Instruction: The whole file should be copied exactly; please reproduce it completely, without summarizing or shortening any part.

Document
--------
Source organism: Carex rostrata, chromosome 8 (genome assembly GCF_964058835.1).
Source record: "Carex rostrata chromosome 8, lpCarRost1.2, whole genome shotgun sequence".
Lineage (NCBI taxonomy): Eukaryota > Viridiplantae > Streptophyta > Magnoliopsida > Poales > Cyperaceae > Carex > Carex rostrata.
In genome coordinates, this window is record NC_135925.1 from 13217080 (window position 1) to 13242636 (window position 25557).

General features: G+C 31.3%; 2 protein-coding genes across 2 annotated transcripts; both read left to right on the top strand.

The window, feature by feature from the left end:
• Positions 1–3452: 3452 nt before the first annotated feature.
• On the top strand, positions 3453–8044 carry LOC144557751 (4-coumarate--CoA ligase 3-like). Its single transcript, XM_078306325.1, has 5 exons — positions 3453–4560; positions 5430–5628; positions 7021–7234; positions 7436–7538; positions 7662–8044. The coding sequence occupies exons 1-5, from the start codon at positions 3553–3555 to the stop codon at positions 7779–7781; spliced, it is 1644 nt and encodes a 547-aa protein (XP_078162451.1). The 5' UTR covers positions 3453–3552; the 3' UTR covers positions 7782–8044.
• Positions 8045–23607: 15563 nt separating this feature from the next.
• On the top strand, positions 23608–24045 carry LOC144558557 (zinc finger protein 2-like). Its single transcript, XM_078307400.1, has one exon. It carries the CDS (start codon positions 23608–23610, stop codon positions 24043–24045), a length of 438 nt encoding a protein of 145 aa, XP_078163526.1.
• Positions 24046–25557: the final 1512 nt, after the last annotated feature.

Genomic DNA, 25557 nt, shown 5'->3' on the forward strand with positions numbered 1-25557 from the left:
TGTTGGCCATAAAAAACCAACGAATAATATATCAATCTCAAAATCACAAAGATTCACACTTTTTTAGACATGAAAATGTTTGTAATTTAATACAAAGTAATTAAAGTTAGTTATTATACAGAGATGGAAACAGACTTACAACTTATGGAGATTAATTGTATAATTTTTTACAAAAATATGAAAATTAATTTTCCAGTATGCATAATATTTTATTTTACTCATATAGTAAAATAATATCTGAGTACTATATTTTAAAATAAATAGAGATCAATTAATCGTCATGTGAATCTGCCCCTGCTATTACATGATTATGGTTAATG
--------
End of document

Source organism: Carex rostrata, chromosome 8 (genome assembly GCF_964058835.1).
Source record: "Carex rostrata chromosome 8, lpCarRost1.2, whole genome shotgun sequence".
Lineage (NCBI taxonomy): Eukaryota > Viridiplantae > Streptophyta > Magnoliopsida > Poales > Cyperaceae > Carex > Carex rostrata.
In genome coordinates, this window is record NC_135925.1 from 13217080 (window position 1) to 13242636 (window position 25557).

General features: G+C 31.3%; 2 protein-coding genes across 2 annotated transcripts; both read left to right on the top strand.

The window, feature by feature from the left end:
• Positions 1–3452: 3452 nt before the first annotated feature.
• On the top strand, positions 3453–8044 carry LOC144557751 (4-coumarate--CoA ligase 3-like). Its single transcript, XM_078306325.1, has 5 exons — positions 3453–4560; positions 5430–5628; positions 7021–7234; positions 7436–7538; positions 7662–8044. The coding sequence occupies exons 1-5, from the start codon at positions 3553–3555 to the stop codon at positions 7779–7781; spliced, it is 1644 nt and encodes a 547-aa protein (XP_078162451.1). The 5' UTR covers positions 3453–3552; the 3' UTR covers positions 7782–8044.
• Positions 8045–23607: 15563 nt separating this feature from the next.
• On the top strand, positions 23608–24045 carry LOC144558557 (zinc finger protein 2-like). Its single transcript, XM_078307400.1, has one exon. It carries the CDS (start codon positions 23608–23610, stop codon positions 24043–24045), a length of 438 nt encoding a protein of 145 aa, XP_078163526.1.
• Positions 24046–25557: the final 1512 nt, after the last annotated feature.

Genomic DNA, 25557 nt, shown 5'->3' on the forward strand with positions numbered 1-25557 from the left:
TGTTGGCCATAAAAAACCAACGAATAATATATCAATCTCAAAATCACAAAGATTCACACTTTTTTAGACATGAAAATGTTTGTAATTTAATACAAAGTAATTAAAGTTAGTTATTATACAGAGATGGAAACAGACTTACAACTTATGGAGATTAATTGTATAATTTTTTACAAAAATATGAAAATTAATTTTCCAGTATGCATAATATTTTATTTTACTCATATAGTAAAATAATATCTGAGTACTATATTTTAAAATAAATAGAGATCAATTAATCGTCATGTGAATCTGCCCCTGCTATTACATGATTATGGTTAATG